2006 0-7734-5817-4 This book primarily contains unpublished writings of Albert Eustace Haydon (1880-1975). This volume includes Haydon’s doctoral dissertation, “The Conception of God in the Pragmatic Philosophy” and The Heritage of Eastern Asia (1932).
Haydon was a sophisticated researcher in the field of Religious Studies and was particularly interested in the modern trends in major religions of the world. He contented that the creative source of all religions was to be discovered in the social and physical struggle for the values of existence. Haydon stressed that the religions face the supreme test of adapting to a new age, while at the same time trying to combat the inertia of their tradition by transforming these ancient ways of thinking and acting.
In the 1920s, religious humanism as a philosophical and religious position was gaining strength in Unitarian circles, especially in the Chicago area. At the University of Chicago, Haydon taught a functional view of religion as humanly created in a variety of forms in the quest for a satisfying life. Haydon was a key contributor in writing Humanist Manifesto (1933) and was also a leader in founding the American Humanist movement. Upon retirement from the University of Chicago, Haydon accepted the role of leader of the Ethical Society of Chicago. It was in this capacity that the addresses and radio talks included in these volumes were presented.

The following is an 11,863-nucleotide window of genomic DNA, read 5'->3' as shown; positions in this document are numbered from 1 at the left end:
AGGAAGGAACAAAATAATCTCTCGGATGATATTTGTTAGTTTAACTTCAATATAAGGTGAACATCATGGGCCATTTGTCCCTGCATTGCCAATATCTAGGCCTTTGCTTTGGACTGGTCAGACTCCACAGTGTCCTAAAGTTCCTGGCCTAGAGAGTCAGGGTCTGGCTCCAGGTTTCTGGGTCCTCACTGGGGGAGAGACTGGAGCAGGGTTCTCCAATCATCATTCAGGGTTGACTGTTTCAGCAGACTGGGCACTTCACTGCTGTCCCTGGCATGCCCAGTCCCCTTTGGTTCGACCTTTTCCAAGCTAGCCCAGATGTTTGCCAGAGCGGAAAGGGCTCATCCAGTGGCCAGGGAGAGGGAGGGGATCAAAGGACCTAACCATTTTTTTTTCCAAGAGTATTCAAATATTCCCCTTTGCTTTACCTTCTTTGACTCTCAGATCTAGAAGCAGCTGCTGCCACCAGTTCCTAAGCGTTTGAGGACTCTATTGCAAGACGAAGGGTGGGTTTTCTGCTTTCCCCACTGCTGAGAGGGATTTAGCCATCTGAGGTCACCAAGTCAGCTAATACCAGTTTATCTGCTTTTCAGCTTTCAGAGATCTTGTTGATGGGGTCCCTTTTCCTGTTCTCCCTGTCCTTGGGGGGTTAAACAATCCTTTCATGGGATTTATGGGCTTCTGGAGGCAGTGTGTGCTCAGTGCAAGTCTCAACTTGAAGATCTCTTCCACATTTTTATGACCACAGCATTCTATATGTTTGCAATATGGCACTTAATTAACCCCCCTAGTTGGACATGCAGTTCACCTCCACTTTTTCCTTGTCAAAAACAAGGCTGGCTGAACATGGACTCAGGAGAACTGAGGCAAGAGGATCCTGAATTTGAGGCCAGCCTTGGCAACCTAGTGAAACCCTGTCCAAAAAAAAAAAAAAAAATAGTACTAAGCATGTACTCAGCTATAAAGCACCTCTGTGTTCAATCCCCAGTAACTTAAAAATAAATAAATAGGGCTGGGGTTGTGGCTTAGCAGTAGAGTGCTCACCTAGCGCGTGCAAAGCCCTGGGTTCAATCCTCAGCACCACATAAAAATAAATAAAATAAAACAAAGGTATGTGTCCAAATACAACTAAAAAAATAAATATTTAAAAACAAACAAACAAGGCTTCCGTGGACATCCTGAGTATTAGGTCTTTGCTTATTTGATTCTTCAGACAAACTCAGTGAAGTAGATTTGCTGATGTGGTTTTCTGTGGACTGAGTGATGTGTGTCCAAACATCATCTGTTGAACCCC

Researchers and others interested in the history of American Humanism or the development of the Ethical movement will discover much of interest in the writings on this pioneering thinker.